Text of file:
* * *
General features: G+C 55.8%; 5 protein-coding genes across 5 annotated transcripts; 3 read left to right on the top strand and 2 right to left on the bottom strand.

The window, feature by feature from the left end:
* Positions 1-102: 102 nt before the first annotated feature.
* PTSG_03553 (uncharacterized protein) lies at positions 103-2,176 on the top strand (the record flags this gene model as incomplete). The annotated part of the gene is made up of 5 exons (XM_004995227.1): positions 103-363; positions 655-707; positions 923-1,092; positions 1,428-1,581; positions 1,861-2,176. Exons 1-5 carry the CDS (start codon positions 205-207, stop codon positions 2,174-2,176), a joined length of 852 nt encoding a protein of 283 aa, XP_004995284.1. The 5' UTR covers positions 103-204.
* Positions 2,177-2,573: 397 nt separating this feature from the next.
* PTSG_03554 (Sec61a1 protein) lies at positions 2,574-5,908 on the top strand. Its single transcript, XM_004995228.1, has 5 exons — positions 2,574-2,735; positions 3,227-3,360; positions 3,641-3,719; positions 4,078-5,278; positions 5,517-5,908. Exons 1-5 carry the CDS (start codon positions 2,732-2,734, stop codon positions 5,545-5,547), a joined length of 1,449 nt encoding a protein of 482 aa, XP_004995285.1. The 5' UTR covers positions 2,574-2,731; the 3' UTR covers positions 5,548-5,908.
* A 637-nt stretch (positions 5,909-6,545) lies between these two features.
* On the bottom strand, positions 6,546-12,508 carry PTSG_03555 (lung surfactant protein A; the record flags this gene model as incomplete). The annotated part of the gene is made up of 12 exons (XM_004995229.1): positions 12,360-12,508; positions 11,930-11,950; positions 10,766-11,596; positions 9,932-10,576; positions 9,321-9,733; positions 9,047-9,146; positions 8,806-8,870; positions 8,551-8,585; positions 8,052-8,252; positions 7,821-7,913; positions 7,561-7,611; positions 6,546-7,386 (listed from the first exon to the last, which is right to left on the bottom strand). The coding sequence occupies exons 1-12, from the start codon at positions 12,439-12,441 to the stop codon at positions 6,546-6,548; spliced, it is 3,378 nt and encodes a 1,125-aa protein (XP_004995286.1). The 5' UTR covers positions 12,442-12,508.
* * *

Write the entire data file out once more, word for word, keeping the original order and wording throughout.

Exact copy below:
General features: G+C 55.8%; 5 protein-coding genes across 5 annotated transcripts; 3 read left to right on the top strand and 2 right to left on the bottom strand.

The window, feature by feature from the left end:
* Positions 1-102: 102 nt before the first annotated feature.
* PTSG_03553 (uncharacterized protein) lies at positions 103-2,176 on the top strand (the record flags this gene model as incomplete). The annotated part of the gene is made up of 5 exons (XM_004995227.1): positions 103-363; positions 655-707; positions 923-1,092; positions 1,428-1,581; positions 1,861-2,176. Exons 1-5 carry the CDS (start codon positions 205-207, stop codon positions 2,174-2,176), a joined length of 852 nt encoding a protein of 283 aa, XP_004995284.1. The 5' UTR covers positions 103-204.
* Positions 2,177-2,573: 397 nt separating this feature from the next.
* PTSG_03554 (Sec61a1 protein) lies at positions 2,574-5,908 on the top strand. Its single transcript, XM_004995228.1, has 5 exons — positions 2,574-2,735; positions 3,227-3,360; positions 3,641-3,719; positions 4,078-5,278; positions 5,517-5,908. Exons 1-5 carry the CDS (start codon positions 2,732-2,734, stop codon positions 5,545-5,547), a joined length of 1,449 nt encoding a protein of 482 aa, XP_004995285.1. The 5' UTR covers positions 2,574-2,731; the 3' UTR covers positions 5,548-5,908.
* A 637-nt stretch (positions 5,909-6,545) lies between these two features.
* On the bottom strand, positions 6,546-12,508 carry PTSG_03555 (lung surfactant protein A; the record flags this gene model as incomplete). The annotated part of the gene is made up of 12 exons (XM_004995229.1): positions 12,360-12,508; positions 11,930-11,950; positions 10,766-11,596; positions 9,932-10,576; positions 9,321-9,733; positions 9,047-9,146; positions 8,806-8,870; positions 8,551-8,585; positions 8,052-8,252; positions 7,821-7,913; positions 7,561-7,611; positions 6,546-7,386 (listed from the first exon to the last, which is right to left on the bottom strand). The coding sequence occupies exons 1-12, from the start codon at positions 12,439-12,441 to the stop codon at positions 6,546-6,548; spliced, it is 3,378 nt and encodes a 1,125-aa protein (XP_004995286.1). The 5' UTR covers positions 12,442-12,508.